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You Can Tell A Lot About A Person Based on Their Slang for Vomit, Money or Semen

The other day, as I entered the kitchen, my roommate was already standing there scowling. Apparently, a carton of old milk was excavated from the fridge’s further reaches, which in turn, in her words, made her “barf.” I had so many questions. Namely: Why is she opening old milk cartons? And: Isn’t that what expiration dates are for? But it was the word “barf” that really caught my ear. By my accounting, at her age, shouldn’t her word for “barf” be a more mature, updated euphemism? Who says “barf” in 2018? She’s 25. Did she pick this up from a Full House rerun?

You don’t need a charm school tutorial to know that, in polite society, bodily fluids and money matters are off limits. But the way all of us unsophisticated yokels get around this directive is to talk in code about it amongst ourselves. It starts when you’re a teenager, but some of us never outgrow the slang. Why one person’s puke is another person’s upchuck may seem like a mystery, but I have a theory: It’s a maturity-to-clinical ratio. That is, the greater distance between your term of choice and its medical or official expression, the more stunted you probably are.

I posted this idea online, and within minutes, I had an 80-plus comment thread of everyone’s terms for puke, cash and cum.

“Gurge, greentools, hoe-gurt,” one guy offered.

“Barf, cash and jizz,” wrote another.

“Awwwwww, me too,” a friend of his replied. “We are BCJs.”

“Spew, foundation credits, also foundation credits,” wrote another.

Hilarious, but what does it all mean?


A 2014 study by Wells Fargo found that 44 percent of Americans considered personal finances to be the most difficult topic of conversation there is. Let’s be real, there’s only two reasons to bring up money with others: Either you’re bragging about having a lot of it, or you’re bemoaning insufficient funds — both complicated by the likelihood that you’re lying about your bottom line.

Similarly real: Hip-hop’s immeasurable influence on our everyday vernacular is easily most prominent in the way we reference personal finances. “Benjis,” “ends,” “bands,” “racks” and “stacks” only scratch the surface of how rap music has, for better or worse, changed the way we both regard and talk about our currency — particularly among those attempting to glorify their bank balance beyond its perceived fiscal limits.

Edible analogies like “cheddar,” “cabbage” and “cake” in addition to noxious phrases like “guap” and “stacking paper” are all red flags that someone is trying way too hard either way. The only way to really play it safe then, is to reach way back. “Bones,” “clams,” “smackers” and anything you’ve never heard outside a Looney Tunes cartoon is the safest bet, because chances are, if you start talking about “funds,” “dollars” and “debits,” you’re likely asking for some, and no one is trying to hear any of that.


Considering how much more of the population would rather be voluntarily splashed with semen than vomit, puke is definitely the more disgusting of bodily fluids. Yet, it’s still considerably less taboo in any situation outside of a dinner table. Maybe because it’s the only one of the two you can pull off in public without having to register as a sex offender, and of course, almost entirely thanks to alcohol. Drinking culture has normalized this unfortunate side effect into a rite of passage and a symbol of stamina.

However, between the lines, the way one broaches the subject belies two factors: age and couth. The mere mention of “upchuck” is enough to make some folks themselves involuntarily participate.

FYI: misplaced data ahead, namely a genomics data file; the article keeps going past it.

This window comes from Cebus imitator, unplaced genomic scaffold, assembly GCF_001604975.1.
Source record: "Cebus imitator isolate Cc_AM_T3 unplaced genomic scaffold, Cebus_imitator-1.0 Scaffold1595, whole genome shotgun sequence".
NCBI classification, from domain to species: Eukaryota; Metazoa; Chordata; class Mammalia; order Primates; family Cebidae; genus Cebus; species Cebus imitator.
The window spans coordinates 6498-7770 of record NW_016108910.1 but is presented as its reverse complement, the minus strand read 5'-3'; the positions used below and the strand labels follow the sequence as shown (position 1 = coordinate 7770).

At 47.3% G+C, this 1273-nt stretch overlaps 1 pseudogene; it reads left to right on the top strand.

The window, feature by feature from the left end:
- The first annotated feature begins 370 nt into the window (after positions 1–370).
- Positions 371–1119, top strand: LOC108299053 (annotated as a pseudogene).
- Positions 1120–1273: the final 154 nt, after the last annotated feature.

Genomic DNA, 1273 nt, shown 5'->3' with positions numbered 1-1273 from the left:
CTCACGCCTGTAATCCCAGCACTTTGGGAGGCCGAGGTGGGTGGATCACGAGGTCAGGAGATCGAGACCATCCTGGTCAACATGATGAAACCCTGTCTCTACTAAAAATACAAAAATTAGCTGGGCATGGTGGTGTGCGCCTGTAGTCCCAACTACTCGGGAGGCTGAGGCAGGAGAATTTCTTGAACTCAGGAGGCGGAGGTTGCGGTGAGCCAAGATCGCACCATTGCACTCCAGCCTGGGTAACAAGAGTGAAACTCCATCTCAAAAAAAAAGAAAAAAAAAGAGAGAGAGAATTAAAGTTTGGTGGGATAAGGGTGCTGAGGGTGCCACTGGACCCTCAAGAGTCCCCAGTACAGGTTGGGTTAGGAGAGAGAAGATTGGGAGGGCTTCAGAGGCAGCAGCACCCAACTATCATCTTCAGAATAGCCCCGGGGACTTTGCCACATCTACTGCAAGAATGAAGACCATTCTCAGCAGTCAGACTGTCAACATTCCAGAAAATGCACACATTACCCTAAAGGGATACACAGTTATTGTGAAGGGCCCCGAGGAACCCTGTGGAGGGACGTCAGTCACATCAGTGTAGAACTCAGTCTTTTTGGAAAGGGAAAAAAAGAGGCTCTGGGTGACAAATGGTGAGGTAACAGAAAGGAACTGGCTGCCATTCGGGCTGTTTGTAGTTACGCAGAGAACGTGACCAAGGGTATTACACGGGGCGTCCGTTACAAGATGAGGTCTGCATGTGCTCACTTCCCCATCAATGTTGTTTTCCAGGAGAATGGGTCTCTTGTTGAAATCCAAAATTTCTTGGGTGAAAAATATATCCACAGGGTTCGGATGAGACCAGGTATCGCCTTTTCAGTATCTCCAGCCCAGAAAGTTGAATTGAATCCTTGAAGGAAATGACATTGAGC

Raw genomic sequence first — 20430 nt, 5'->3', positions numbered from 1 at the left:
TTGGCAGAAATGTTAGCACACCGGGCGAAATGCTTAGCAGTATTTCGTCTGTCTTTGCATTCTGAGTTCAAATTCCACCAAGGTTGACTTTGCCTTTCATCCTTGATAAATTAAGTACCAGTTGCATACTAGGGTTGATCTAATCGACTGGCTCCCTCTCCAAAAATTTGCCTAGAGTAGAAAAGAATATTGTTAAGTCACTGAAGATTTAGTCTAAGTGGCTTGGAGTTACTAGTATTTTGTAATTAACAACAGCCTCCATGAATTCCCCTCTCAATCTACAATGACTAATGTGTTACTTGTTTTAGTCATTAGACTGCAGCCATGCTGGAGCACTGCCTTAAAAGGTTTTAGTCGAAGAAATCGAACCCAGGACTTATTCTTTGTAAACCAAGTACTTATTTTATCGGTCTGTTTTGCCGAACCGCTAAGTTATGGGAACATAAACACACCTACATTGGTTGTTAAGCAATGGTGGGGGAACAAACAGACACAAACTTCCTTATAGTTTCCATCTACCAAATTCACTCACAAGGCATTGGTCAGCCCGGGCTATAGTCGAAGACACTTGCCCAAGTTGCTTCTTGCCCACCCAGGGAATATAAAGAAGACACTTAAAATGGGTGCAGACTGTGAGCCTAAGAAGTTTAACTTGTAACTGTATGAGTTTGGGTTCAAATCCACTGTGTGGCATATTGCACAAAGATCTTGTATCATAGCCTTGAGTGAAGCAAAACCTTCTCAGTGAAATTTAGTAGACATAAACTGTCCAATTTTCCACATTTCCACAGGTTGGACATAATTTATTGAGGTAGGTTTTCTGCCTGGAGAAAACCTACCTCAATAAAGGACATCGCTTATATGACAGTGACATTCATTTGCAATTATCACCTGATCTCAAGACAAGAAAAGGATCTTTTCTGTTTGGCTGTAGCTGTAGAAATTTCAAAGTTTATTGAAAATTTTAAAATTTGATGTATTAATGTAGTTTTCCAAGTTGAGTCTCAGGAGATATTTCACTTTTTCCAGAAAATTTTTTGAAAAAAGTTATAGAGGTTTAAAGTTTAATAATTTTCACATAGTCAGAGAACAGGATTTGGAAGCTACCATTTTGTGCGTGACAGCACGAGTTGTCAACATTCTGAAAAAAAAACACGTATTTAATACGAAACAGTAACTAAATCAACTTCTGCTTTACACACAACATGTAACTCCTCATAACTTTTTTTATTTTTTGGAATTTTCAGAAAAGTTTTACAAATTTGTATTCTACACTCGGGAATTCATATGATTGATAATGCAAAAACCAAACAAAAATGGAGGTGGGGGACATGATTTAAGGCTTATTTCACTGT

One BuzzFeed article ranks 20 of these terms in a balance of clarity, grossness and creativity — the trouble is, more than half the ways to sugarcoat this heinous uprising fell out of favor somewhere around Wayne’s World 2. “Toss your cookies,” “barf, “ralph,” “blow chunks” and even — or especially — “pray to the porcelain god” are clear indicators the vomiter to which you’re speaking are not only older than they look, they’re not much concerned with grossing you out.

If you want to stay classy and relevant: “Puke” and “vomit” have never gone out of style (I think the kids are even still using the abbreviated “vom.”) However, if your partner is sticking with “acid chowder,” “chow shower” or “reverse diarrhea,” reconsider that marriage proposal. They’re not ready.


Last and certainly least in terms of family-friendly/mixed-company appropriateness, the difference between “baby batter” and “seminal fluid” is probably the most contingent on context here. Outside of a fertility clinic or sperm bank, the dynamic between the clinical and grotesque are at peak potential and context is more or less everything.

If we’re talking intimate conversations between partners or even some light presidential locker room talk, I’m going on record and setting the standard of casual decency with “cum.” Quirkier words like “spunk,” “splooge” and “skeet” work if you’re under 25, with “jizz” being a bit more fluid (no pun intended this time). Beyond that, I’d seriously advise reconsidering exchanging fluids with a user of lingual atrocities like “ball barf,” “erectoplasm,” “cock snot” and “high-fructose porn syrup.”

Hopefully, there’s a lot of self-reflection going down at this point. Are you a cash/puke/cum guy? A bread/throw-up/skeet type? Worse, are you or someone you love slumming it in the realm of Benjis/3-D burp/daddy sauce?

However, outside their utilitarian functions, the opportunity to broach each presents an opportunity itself to impress, gross out or even tantalize your audience — and therein lies the meta data. If my new guy friend needs to borrow a “C-note” so he can go out, get drunk till he “hoarks” during an evening that hopefully results in an “explosion at the yogurt factory” onto the face of a new acquaintance, I’m keeping my distance.